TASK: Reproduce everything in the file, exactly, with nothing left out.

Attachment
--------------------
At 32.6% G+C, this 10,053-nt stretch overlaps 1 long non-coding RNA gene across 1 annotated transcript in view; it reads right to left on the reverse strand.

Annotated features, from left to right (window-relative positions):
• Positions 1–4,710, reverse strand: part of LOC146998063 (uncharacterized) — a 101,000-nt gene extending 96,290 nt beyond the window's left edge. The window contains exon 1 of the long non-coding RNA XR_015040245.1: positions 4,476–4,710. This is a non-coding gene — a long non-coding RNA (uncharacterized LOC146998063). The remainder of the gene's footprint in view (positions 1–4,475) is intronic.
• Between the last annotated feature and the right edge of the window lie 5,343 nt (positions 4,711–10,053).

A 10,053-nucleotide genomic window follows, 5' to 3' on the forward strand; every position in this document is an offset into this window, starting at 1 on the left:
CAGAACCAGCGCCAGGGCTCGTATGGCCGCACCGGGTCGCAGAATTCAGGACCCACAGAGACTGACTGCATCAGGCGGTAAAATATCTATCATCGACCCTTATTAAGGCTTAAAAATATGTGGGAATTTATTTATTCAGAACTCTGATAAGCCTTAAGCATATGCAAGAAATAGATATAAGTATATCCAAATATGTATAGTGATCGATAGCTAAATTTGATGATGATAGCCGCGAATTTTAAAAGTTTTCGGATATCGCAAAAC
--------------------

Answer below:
At 32.6% G+C, this 10,053-nt stretch overlaps 1 long non-coding RNA gene across 1 annotated transcript in view; it reads right to left on the reverse strand.

Annotated features, from left to right (window-relative positions):
• Positions 1–4,710, reverse strand: part of LOC146998063 (uncharacterized) — a 101,000-nt gene extending 96,290 nt beyond the window's left edge. The window contains exon 1 of the long non-coding RNA XR_015040245.1: positions 4,476–4,710. This is a non-coding gene — a long non-coding RNA (uncharacterized LOC146998063). The remainder of the gene's footprint in view (positions 1–4,475) is intronic.
• Between the last annotated feature and the right edge of the window lie 5,343 nt (positions 4,711–10,053).

A 10,053-nucleotide genomic window follows, 5' to 3' on the forward strand; every position in this document is an offset into this window, starting at 1 on the left:
CAGAACCAGCGCCAGGGCTCGTATGGCCGCACCGGGTCGCAGAATTCAGGACCCACAGAGACTGACTGCATCAGGCGGTAAAATATCTATCATCGACCCTTATTAAGGCTTAAAAATATGTGGGAATTTATTTATTCAGAACTCTGATAAGCCTTAAGCATATGCAAGAAATAGATATAAGTATATCCAAATATGTATAGTGATCGATAGCTAAATTTGATGATGATAGCCGCGAATTTTAAAAGTTTTCGGATATCGCAAAAC